8. Can the council do anything to prevent the use of artificial turf in the Borough? 

      We can’t restrict the use of artificial turf on private premises across the Borough. However, we would encourage residents to lay live rather than artificial turf for several reasons. For example, artificial turf does not soak up moisture, meaning surface-water runoff is more likely to be experienced during periods of rainfall in areas where artificial turf has been laid. Furthermore, it holds no ecological value as it does not provide a suitable habitat for invertebrates. Therefore, we would encourage the use of live turf wherever possible.
    9. Does the council monitor how much food is wasted across the Borough?

      How will the council work with communities to reduce the level of food waste in the Borough?  At present, we have no method of calculating the level of food that is wasted across the Borough. However, we are aware of the environmental impacts of food waste. Therefore, we will look for opportunities to help communities reduce the level of food waste that they generate. We have also published advice as to how residents can reduce their food waste and compost their leftovers on our Make Staffordshire Sustainable webpage.
    10. Who is responsible for preventing flooding in the Borough? 

      Staffordshire County Council is the local flood authority. However, there are a number of organisations and parties responsible for reducing the risk of flooding across the Borough, depending on the situation. More information can be found on the County Council’s website.
    11. How many electric vehicle charging points are there across Stafford Borough?

      Whose responsibility is it to increase the number of vehicle charging points across the Borough.  There are 23 locations where electric vehicle users can charge their vehicles in Stafford Borough. Combined, these provide 39 charging points in total. This does not include domestic charging points.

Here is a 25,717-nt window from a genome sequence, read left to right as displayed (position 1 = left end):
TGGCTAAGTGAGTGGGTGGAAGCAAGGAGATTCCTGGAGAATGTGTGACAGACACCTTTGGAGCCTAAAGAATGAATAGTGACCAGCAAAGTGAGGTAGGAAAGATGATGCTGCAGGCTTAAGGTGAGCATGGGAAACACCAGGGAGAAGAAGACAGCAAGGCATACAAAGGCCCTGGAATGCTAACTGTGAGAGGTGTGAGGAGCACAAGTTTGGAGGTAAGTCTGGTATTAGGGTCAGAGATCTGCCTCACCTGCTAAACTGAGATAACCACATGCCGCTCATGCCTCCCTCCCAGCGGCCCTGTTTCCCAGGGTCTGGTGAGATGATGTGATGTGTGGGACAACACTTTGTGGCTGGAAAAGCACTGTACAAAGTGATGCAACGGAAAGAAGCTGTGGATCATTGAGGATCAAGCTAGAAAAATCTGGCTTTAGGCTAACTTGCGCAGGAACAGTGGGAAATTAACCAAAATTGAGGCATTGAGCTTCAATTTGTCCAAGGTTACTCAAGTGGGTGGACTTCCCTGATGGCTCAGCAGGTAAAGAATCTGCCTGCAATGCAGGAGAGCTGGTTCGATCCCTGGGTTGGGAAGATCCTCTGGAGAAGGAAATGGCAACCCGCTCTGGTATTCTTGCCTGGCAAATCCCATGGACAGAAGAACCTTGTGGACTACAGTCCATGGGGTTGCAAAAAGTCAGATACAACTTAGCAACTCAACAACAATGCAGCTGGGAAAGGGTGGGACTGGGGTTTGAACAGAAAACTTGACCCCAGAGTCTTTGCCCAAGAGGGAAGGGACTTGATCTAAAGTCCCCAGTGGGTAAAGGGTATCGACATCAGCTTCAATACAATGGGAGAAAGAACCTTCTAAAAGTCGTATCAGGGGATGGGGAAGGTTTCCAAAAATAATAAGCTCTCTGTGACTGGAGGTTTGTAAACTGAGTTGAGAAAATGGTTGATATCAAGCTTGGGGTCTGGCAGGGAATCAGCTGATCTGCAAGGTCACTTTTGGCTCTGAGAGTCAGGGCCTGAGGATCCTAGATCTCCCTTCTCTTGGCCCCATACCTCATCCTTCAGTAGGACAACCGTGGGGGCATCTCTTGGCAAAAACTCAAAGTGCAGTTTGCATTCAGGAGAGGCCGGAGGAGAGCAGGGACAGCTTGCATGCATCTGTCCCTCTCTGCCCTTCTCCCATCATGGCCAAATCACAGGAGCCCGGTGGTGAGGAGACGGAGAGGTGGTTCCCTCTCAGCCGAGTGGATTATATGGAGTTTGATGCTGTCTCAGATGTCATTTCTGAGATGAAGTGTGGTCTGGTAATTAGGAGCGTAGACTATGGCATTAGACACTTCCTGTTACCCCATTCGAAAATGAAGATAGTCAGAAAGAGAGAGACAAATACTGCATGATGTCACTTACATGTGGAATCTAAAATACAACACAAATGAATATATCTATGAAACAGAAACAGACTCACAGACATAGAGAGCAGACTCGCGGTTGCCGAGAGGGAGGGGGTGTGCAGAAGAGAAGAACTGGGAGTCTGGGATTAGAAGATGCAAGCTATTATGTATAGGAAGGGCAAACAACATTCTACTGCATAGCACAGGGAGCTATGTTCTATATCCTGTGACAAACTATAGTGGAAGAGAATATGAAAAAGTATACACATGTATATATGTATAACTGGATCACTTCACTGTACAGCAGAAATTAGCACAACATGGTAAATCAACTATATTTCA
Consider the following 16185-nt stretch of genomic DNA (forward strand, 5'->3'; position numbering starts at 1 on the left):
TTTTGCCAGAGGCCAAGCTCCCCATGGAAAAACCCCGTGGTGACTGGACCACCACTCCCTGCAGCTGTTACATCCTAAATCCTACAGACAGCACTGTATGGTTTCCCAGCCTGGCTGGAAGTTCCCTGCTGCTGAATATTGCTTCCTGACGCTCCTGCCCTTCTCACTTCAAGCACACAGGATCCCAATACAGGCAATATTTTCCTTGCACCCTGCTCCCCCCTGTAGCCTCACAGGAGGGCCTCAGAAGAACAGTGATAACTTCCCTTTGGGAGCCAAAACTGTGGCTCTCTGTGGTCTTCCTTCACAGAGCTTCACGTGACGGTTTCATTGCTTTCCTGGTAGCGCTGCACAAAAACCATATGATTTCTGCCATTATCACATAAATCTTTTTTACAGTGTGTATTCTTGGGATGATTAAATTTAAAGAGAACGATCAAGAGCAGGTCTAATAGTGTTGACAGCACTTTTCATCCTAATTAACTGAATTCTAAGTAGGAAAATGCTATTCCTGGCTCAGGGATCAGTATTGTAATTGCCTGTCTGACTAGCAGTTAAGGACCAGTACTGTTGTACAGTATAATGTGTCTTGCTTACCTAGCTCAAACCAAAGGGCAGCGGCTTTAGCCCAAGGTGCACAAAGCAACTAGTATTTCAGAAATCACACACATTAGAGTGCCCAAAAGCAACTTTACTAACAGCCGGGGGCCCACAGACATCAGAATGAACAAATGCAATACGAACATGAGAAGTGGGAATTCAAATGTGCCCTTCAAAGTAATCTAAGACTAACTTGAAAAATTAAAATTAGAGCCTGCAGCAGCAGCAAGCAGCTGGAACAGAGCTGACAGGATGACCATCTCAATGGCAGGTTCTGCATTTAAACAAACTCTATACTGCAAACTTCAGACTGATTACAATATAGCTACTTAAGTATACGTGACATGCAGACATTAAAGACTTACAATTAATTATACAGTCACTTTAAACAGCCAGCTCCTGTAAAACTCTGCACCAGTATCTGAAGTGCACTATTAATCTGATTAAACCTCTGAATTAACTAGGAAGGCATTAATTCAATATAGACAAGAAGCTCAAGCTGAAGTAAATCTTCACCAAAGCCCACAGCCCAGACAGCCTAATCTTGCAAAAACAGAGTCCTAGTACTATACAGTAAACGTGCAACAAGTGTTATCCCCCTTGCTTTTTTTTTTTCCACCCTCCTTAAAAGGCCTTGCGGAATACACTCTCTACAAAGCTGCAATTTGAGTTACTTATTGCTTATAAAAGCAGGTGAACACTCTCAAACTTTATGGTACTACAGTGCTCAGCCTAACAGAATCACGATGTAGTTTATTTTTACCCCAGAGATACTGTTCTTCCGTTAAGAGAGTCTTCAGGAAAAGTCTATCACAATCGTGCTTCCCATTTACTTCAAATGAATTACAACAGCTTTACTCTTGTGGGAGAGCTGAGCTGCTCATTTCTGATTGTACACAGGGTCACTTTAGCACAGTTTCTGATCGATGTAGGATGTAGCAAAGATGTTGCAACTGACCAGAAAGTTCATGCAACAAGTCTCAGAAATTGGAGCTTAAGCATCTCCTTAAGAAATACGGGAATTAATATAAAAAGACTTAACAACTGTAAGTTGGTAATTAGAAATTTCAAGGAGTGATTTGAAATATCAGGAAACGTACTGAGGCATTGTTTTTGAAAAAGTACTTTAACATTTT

Increasing the number of charge points in the Borough requires the collective efforts of consumers, private companies, Government, and ourselves. It is not the responsibility of a single party or organisation. We are committed to playing our part to increase the number of charging points across the Borough, and so will actively seek opportunities to enable this. 
    12. Who are the main contacts for the delivery of climate change and green recovery initiatives at the council? 

      Corporate Business and Partnerships lead our climate change agenda, whilst Strategic Planning and Placemaking lead our green recovery agenda. The emails for both departments can be found below.   

      Corporate Business and Partnerships:
      Strategic Planning and Placemaking:
    13. How does Stafford Borough Council work with Staffordshire County Council and other Staffordshire district councils to address the issue of climate change across the whole county? 

      We meet with the county council and all the Staffordshire district and borough councils monthly. This provides us with an opportunity to share best practice and to identify ways in which we can work together to deliver climate change and green recovery measures. 
    14. Who is responsible for the delivery of sustainable development in the Borough? How will the council ensure flooding is considered when development is being delivered? 

      The Strategic Planning and Placemaking team are responsible for the delivery of sustainable development within the Borough. They are also responsible for ensuring development is delivered in compliance with the National Planning Policy Framework (NPPF). The NPPF provides the directive for ensuring flooding is adequately considered in the delivery of development, and can be read in full on the GOV.UK website.
    15. Who is responsible for maintaining highways in the Borough? 

      Staffordshire County Council are the local highways authority. For any enquiries relating to highways and traffic in the borough, please contact the Highways Team. Their contact details can be found on the Staffordshire County Council Highways webpage.


    Tel: 01785 619595

    How Do You Rate This Page?

    A to Z of Services